This isn’t the first time one of Riggle’s inventions has gained notice. A few years ago, when town crews were struggling to construct a new playground in Ford Park, Riggle brainstormed a device that would fit on a loader boom that would set the hard-to-manage timbers more quickly, and with greater safety. He and a fellow worker were honored by the town for that invention, says Vail Pubic Information Director Suzanne Silverthorn.

“What I marvel about is that these guys never stop thinking about how they can do their jobs better. They’re always thinking about a better way, a different way, and an improved way,” says Silverthorn.

Pardee says Riggle has “unusual talent.”

“He’s had a lifetime of experiences doing a lot of things that has taught him that working smarter, not harder, is a lot more fulfilling,” says Pardee.

Patent pending

Riggle’s working model CBIT received an enthusiastic response from several professionals in the construction field. That prompted him and his wife to embark on an entirely new adventure: patenting the invention. That process is long, and involves a significant amount of expense. Typically, patenting an invention can cost somewhere from $5,000-$10,000.

Knowing they needed some guidance, the Riggles took their CBIT to Affiliated Inventors, Inc., a Colorado Springs-based company that offers a variety of services for inventors.

The first step, handled by Affiliated Inventors, was the filing of a disclosure document, which is stamped by the U.S. Patent Office, which proves the date of invention. That date creates a record of invention, and is a carefully kept secret among inventors, who must protect their creations from copycats.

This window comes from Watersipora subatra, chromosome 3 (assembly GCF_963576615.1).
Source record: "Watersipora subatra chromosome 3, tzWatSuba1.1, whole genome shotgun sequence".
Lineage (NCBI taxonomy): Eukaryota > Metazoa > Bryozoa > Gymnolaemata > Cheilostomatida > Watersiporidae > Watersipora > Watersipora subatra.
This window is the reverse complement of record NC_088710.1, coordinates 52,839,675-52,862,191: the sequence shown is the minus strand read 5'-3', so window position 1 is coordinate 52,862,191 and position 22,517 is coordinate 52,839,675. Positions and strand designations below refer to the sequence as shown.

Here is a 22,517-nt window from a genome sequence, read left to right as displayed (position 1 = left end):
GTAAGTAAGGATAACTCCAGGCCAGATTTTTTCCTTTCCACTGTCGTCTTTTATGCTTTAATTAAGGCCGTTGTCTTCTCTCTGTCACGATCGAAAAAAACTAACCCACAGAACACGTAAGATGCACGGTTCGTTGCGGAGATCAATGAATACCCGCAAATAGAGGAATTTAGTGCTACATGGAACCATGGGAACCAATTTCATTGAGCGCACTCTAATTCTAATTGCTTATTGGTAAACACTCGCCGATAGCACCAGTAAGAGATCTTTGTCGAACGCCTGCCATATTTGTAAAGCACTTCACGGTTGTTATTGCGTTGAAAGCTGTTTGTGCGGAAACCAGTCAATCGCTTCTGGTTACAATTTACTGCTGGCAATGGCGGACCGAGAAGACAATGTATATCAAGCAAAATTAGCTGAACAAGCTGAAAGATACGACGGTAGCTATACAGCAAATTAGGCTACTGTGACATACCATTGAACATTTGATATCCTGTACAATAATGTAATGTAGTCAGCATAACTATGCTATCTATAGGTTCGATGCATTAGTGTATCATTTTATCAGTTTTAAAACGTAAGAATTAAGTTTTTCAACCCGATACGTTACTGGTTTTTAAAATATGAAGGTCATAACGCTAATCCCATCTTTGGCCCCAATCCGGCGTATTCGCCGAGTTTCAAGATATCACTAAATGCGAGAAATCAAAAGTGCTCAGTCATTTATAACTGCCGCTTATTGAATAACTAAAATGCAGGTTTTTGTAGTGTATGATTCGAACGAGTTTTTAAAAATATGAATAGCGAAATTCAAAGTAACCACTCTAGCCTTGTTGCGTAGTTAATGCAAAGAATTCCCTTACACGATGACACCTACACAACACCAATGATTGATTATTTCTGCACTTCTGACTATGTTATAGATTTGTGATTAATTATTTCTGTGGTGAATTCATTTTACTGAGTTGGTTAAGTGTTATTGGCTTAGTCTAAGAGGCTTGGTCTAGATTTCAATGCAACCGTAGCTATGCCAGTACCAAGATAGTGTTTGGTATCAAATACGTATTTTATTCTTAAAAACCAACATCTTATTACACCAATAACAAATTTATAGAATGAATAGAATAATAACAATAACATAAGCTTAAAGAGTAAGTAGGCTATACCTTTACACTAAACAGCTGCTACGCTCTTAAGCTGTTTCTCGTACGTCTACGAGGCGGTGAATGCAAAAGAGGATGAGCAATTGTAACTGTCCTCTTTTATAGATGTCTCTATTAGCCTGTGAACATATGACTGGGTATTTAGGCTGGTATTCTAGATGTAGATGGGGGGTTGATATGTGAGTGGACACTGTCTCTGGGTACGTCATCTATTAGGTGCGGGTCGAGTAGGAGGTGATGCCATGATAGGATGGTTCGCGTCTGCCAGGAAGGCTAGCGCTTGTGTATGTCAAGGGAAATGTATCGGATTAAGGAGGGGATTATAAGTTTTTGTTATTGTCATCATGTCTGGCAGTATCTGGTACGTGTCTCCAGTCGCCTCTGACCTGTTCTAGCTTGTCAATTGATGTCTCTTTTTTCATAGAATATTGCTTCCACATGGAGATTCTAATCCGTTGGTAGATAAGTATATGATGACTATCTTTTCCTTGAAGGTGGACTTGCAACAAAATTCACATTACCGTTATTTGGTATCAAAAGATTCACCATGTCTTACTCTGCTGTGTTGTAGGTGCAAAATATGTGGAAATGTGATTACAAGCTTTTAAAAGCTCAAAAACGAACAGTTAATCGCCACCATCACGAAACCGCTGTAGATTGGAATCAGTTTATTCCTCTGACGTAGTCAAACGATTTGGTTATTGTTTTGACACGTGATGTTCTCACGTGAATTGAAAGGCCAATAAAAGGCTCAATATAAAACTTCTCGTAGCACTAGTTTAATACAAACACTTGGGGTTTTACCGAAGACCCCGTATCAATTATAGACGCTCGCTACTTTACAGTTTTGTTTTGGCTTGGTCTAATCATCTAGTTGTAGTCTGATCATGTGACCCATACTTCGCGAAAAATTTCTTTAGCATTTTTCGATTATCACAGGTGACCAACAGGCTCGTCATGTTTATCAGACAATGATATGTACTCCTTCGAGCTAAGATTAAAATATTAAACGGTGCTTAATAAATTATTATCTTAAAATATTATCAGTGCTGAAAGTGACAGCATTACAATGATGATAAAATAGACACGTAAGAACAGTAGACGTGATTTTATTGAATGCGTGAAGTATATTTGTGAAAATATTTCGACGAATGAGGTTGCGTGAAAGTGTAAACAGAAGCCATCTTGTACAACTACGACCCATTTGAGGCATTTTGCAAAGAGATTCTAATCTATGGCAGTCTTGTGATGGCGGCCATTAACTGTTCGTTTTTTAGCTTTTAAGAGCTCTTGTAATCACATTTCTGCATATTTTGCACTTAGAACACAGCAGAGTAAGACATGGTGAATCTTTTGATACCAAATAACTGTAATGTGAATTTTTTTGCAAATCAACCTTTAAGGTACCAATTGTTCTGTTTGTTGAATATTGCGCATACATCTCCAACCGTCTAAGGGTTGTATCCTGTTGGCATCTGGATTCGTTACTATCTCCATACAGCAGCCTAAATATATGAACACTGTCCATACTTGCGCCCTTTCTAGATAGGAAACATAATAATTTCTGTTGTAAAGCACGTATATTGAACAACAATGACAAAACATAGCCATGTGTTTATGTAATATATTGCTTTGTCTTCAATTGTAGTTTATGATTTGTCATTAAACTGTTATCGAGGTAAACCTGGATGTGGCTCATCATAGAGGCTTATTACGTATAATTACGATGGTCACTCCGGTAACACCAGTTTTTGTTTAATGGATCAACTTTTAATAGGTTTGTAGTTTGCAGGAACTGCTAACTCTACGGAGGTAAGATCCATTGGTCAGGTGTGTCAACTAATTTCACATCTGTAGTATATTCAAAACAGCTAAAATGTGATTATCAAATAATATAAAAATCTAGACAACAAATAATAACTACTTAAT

The company then helps evaluate the effectiveness of the invention, identify the weaknesses and suggest any necessary changes. A preliminary search is conducted of the Patent Office’s files to determine if the invention is a new concept, and if it is likely to be patented.

The next step is the patent application which involves a description of the invention, including drawings. An examiner in that office conducts another, more far-reaching search and issues a “office action” either accepting or rejecting the patent application. The time period for the examiner’s search is typically from six to 12 months.

Objections raised by the examiner can be overcome by amending the patent application. Eventually, the approvals will result in the publishing of the patent.

Family venture

JoAnn has taken the lead in shepherding Bob’s invention through the patent process. She did the drawings of the CBIT, and handles the extensive paperwork.

Meanwhile, the Riggles created their own company, RTR Fabricating, Inc., and are building the first 50 CBITs themselves in the workshop and garage at their Brush Creek home. JoAnn explains building the tools is giving them a perspective on the challenges of manufacturing and labor costs, when they’re ready to turn that process over to somebody else. The Riggles have placed the wholesale price for a CBIT at $250.

Currently, Grand Junction Pipe in Gypsum and Kemp and Company in Edwards are selling the CBITs. The Riggles are in the process of marketing the product to distributors. JoAnn thinks there may be more marketing opportunities with rental businesses, for do-it-yourself type handyman projects.

When that patent is issued, the Riggles will be ready to do some celebrating.

For more information about the CBIT, contact RTR Fabricating at 970-328-2230 or at

This story first appeared in the Eagle Valley Enterprise.